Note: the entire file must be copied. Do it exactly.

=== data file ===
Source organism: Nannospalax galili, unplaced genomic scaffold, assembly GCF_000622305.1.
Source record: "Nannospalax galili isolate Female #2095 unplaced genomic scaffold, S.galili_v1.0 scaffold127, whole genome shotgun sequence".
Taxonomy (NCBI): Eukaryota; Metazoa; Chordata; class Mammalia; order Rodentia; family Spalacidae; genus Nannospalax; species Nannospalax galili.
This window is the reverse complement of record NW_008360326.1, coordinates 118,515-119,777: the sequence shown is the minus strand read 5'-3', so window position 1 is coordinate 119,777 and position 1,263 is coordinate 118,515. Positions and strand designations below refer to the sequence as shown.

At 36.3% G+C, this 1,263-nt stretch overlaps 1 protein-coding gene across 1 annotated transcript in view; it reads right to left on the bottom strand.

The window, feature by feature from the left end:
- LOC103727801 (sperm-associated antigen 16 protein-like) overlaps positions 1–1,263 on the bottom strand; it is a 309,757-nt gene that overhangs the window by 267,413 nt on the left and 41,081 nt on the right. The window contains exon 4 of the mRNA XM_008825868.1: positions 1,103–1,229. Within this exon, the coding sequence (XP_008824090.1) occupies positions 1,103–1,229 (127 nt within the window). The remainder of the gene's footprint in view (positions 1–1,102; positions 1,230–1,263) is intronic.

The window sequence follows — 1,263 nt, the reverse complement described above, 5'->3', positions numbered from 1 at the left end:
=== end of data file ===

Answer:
Source organism: Nannospalax galili, unplaced genomic scaffold, assembly GCF_000622305.1.
Source record: "Nannospalax galili isolate Female #2095 unplaced genomic scaffold, S.galili_v1.0 scaffold127, whole genome shotgun sequence".
Taxonomy (NCBI): Eukaryota; Metazoa; Chordata; class Mammalia; order Rodentia; family Spalacidae; genus Nannospalax; species Nannospalax galili.
This window is the reverse complement of record NW_008360326.1, coordinates 118,515-119,777: the sequence shown is the minus strand read 5'-3', so window position 1 is coordinate 119,777 and position 1,263 is coordinate 118,515. Positions and strand designations below refer to the sequence as shown.

At 36.3% G+C, this 1,263-nt stretch overlaps 1 protein-coding gene across 1 annotated transcript in view; it reads right to left on the bottom strand.

The window, feature by feature from the left end:
- LOC103727801 (sperm-associated antigen 16 protein-like) overlaps positions 1–1,263 on the bottom strand; it is a 309,757-nt gene that overhangs the window by 267,413 nt on the left and 41,081 nt on the right. The window contains exon 4 of the mRNA XM_008825868.1: positions 1,103–1,229. Within this exon, the coding sequence (XP_008824090.1) occupies positions 1,103–1,229 (127 nt within the window). The remainder of the gene's footprint in view (positions 1–1,102; positions 1,230–1,263) is intronic.

The window sequence follows — 1,263 nt, the reverse complement described above, 5'->3', positions numbered from 1 at the left end: